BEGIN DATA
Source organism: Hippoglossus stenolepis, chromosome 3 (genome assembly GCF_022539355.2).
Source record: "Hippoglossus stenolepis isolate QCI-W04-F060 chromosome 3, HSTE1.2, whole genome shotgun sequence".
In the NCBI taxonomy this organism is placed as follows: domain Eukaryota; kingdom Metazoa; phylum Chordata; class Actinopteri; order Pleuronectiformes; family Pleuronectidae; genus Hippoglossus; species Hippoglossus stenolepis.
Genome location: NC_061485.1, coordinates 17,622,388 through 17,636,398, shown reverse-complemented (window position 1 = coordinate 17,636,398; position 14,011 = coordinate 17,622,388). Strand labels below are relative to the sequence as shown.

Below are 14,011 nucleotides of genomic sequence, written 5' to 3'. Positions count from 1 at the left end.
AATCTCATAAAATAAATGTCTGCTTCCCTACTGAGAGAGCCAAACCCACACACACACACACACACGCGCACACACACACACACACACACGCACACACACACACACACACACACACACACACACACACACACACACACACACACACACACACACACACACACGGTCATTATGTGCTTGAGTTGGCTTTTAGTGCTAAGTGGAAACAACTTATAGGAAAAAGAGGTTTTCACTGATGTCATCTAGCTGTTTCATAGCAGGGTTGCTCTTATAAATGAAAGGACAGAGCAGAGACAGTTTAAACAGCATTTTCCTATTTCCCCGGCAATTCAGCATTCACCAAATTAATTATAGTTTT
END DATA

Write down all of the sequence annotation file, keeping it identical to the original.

Source organism: Hippoglossus stenolepis, chromosome 3 (genome assembly GCF_022539355.2).
Source record: "Hippoglossus stenolepis isolate QCI-W04-F060 chromosome 3, HSTE1.2, whole genome shotgun sequence".
In the NCBI taxonomy this organism is placed as follows: domain Eukaryota; kingdom Metazoa; phylum Chordata; class Actinopteri; order Pleuronectiformes; family Pleuronectidae; genus Hippoglossus; species Hippoglossus stenolepis.
Genome location: NC_061485.1, coordinates 17,622,388 through 17,636,398, shown reverse-complemented (window position 1 = coordinate 17,636,398; position 14,011 = coordinate 17,622,388). Strand labels below are relative to the sequence as shown.

Below are 14,011 nucleotides of genomic sequence, written 5' to 3'. Positions count from 1 at the left end.
AATCTCATAAAATAAATGTCTGCTTCCCTACTGAGAGAGCCAAACCCACACACACACACACACACGCGCACACACACACACACACACACGCACACACACACACACACACACACACACACACACACACACACACACACACACACACACACACACACACACACGGTCATTATGTGCTTGAGTTGGCTTTTAGTGCTAAGTGGAAACAACTTATAGGAAAAAGAGGTTTTCACTGATGTCATCTAGCTGTTTCATAGCAGGGTTGCTCTTATAAATGAAAGGACAGAGCAGAGACAGTTTAAACAGCATTTTCCTATTTCCCCGGCAATTCAGCATTCACCAAATTAATTATAGTTTT